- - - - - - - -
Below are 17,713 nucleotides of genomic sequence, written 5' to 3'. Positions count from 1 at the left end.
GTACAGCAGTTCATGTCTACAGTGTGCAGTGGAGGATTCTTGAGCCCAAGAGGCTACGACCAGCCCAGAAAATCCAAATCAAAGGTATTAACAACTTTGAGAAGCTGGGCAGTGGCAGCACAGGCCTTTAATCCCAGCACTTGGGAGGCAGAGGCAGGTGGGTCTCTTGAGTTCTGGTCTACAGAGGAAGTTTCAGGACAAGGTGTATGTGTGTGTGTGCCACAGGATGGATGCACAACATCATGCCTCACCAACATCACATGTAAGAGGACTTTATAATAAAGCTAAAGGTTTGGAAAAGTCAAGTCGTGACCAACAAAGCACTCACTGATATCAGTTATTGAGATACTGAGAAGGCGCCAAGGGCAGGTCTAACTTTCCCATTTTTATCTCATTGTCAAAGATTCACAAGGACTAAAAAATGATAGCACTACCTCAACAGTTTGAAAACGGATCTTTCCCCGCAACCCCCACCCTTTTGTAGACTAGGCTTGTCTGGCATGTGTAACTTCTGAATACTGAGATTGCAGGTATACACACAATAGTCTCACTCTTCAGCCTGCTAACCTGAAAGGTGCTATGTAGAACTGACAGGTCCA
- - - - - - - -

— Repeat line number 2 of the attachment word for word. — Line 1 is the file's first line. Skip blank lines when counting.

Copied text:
GTACAGCAGTTCATGTCTACAGTGTGCAGTGGAGGATTCTTGAGCCCAAGAGGCTACGACCAGCCCAGAAAATCCAAATCAAAGGTATTAACAACTTTGAGAAGCTGGGCAGTGGCAGCACAGGCCTTTAATCCCAGCACTTGGGAGGCAGAGGCAGGTGGGTCTCTTGAGTTCTGGTCTACAGAGGAAGTTTCAGGACAAGGTGTATGTGTGTGTGTGCCACAGGATGGATGCACAACATCATGCCTCACCAACATCACATGTAAGAGGACTTTATAATAAAGCTAAAGGTTTGGAAAAGTCAAGTCGTGACCAACAAAGCACTCACTGATATCAGTTATTGAGATACTGAGAAGGCGCCAAGGGCAGGTCTAACTTTCCCATTTTTATCTCATTGTCAAAGATTCACAAGGACTAAAAAATGATAGCACTACCTCAACAGTTTGAAAACGGATCTTTCCCCGCAACCCCCACCCTTTTGTAGACTAGGCTTGTCTGGCATGTGTAACTTCTGAATACTGAGATTGCAGGTATACACACAATAGTCTCACTCTTCAGCCTGCTAACCTGAAAGGTGCTATGTAGAACTGACAGGTCCA